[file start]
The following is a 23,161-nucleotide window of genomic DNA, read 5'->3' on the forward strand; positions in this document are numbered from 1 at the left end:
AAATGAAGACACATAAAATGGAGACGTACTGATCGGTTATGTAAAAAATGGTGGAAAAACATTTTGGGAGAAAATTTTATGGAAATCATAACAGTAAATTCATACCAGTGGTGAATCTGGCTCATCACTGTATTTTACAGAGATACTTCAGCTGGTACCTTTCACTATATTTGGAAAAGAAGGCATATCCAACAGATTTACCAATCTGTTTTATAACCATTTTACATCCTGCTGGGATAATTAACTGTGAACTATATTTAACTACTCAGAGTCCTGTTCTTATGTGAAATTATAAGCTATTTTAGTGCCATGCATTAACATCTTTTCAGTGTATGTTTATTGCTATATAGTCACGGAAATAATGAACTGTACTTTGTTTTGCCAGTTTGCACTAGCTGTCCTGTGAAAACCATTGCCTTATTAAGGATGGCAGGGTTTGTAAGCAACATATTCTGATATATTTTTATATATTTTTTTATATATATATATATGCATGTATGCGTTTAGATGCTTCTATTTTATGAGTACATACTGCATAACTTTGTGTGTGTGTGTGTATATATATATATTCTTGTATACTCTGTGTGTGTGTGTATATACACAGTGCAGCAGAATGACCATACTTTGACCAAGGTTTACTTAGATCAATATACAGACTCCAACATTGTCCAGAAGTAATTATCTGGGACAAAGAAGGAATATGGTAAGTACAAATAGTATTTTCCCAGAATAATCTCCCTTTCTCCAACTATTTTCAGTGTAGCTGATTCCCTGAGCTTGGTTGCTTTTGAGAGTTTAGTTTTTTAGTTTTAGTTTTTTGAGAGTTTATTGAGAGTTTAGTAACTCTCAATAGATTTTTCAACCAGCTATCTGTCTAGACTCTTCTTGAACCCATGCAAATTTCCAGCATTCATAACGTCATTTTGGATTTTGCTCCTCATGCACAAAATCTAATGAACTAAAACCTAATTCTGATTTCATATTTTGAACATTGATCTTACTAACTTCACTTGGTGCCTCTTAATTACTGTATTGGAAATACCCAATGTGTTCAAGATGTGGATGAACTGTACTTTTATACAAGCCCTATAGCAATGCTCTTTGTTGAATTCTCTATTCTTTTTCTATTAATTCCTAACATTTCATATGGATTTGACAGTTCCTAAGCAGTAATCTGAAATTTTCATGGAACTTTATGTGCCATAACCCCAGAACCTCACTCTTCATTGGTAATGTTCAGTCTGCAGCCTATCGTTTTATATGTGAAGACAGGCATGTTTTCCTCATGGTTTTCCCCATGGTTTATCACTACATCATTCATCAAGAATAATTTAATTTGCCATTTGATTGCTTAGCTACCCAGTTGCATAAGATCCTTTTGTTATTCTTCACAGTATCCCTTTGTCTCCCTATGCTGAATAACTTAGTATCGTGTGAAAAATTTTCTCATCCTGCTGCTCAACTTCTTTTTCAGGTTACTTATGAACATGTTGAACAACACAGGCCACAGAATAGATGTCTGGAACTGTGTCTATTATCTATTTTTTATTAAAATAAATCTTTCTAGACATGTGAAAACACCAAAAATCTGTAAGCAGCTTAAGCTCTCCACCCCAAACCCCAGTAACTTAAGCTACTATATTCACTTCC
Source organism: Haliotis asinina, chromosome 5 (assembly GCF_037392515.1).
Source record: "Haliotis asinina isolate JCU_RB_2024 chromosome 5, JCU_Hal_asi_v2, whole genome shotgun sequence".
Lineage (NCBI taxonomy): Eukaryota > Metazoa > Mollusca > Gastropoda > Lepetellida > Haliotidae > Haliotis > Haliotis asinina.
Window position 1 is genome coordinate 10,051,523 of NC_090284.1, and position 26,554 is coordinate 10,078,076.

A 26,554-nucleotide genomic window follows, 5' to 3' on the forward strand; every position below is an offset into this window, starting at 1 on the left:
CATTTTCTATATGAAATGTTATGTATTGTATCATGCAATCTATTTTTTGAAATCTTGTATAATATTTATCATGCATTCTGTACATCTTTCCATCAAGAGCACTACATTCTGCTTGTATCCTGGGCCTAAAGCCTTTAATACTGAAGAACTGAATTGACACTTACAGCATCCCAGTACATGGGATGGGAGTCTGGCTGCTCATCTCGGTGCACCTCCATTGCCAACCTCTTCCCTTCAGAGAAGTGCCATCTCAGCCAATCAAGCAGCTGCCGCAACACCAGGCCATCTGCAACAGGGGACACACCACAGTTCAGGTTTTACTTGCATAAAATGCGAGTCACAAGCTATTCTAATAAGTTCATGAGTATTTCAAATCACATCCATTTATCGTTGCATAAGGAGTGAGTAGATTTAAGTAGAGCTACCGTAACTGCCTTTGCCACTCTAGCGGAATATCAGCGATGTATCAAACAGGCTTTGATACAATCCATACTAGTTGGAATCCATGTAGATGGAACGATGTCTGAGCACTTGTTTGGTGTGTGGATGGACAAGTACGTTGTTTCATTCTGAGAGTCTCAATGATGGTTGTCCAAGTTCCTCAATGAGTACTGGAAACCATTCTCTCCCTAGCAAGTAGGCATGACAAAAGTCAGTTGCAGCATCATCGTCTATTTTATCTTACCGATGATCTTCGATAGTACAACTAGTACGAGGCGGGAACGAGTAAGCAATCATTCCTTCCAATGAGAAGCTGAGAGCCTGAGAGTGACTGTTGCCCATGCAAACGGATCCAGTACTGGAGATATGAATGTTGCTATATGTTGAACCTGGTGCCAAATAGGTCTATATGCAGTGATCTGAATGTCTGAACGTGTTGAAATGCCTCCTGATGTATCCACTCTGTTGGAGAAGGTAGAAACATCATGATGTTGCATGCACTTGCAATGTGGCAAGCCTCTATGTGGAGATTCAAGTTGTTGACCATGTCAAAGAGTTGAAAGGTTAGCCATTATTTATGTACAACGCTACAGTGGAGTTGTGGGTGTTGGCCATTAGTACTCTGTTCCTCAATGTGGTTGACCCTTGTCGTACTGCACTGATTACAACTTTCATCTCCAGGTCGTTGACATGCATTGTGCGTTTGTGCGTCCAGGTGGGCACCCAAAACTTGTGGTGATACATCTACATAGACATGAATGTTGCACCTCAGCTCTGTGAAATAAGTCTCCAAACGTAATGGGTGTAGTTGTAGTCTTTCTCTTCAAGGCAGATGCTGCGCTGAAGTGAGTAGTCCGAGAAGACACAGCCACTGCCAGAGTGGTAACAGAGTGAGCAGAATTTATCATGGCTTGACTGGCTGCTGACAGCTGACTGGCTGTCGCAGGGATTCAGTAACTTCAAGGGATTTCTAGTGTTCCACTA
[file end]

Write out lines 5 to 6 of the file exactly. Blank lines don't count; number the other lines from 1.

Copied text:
Lineage (NCBI taxonomy): Eukaryota > Metazoa > Mollusca > Gastropoda > Lepetellida > Haliotidae > Haliotis > Haliotis asinina.
Window position 1 is genome coordinate 10,051,523 of NC_090284.1, and position 26,554 is coordinate 10,078,076.